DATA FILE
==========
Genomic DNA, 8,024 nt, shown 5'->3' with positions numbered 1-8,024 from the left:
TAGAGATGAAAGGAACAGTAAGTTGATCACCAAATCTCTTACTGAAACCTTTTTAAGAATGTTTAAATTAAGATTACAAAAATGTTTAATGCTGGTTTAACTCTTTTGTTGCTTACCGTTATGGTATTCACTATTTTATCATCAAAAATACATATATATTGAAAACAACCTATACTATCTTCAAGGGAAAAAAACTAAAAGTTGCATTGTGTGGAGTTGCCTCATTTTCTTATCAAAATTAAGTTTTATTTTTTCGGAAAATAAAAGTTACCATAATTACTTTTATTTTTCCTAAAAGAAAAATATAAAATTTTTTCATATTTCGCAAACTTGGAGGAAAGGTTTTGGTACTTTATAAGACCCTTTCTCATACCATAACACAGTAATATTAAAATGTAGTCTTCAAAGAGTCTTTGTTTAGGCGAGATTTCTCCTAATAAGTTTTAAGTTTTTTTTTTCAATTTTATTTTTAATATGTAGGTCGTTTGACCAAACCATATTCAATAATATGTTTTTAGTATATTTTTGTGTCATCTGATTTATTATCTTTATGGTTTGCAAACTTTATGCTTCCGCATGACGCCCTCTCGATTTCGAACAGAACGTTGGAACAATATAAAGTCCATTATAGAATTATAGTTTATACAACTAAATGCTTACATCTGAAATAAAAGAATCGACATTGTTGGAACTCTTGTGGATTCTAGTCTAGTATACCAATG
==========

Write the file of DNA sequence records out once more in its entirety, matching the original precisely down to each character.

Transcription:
Genomic DNA, 8,024 nt, shown 5'->3' with positions numbered 1-8,024 from the left:
TAGAGATGAAAGGAACAGTAAGTTGATCACCAAATCTCTTACTGAAACCTTTTTAAGAATGTTTAAATTAAGATTACAAAAATGTTTAATGCTGGTTTAACTCTTTTGTTGCTTACCGTTATGGTATTCACTATTTTATCATCAAAAATACATATATATTGAAAACAACCTATACTATCTTCAAGGGAAAAAAACTAAAAGTTGCATTGTGTGGAGTTGCCTCATTTTCTTATCAAAATTAAGTTTTATTTTTTCGGAAAATAAAAGTTACCATAATTACTTTTATTTTTCCTAAAAGAAAAATATAAAATTTTTTCATATTTCGCAAACTTGGAGGAAAGGTTTTGGTACTTTATAAGACCCTTTCTCATACCATAACACAGTAATATTAAAATGTAGTCTTCAAAGAGTCTTTGTTTAGGCGAGATTTCTCCTAATAAGTTTTAAGTTTTTTTTTTCAATTTTATTTTTAATATGTAGGTCGTTTGACCAAACCATATTCAATAATATGTTTTTAGTATATTTTTGTGTCATCTGATTTATTATCTTTATGGTTTGCAAACTTTATGCTTCCGCATGACGCCCTCTCGATTTCGAACAGAACGTTGGAACAATATAAAGTCCATTATAGAATTATAGTTTATACAACTAAATGCTTACATCTGAAATAAAAGAATCGACATTGTTGGAACTCTTGTGGATTCTAGTCTAGTATACCAATG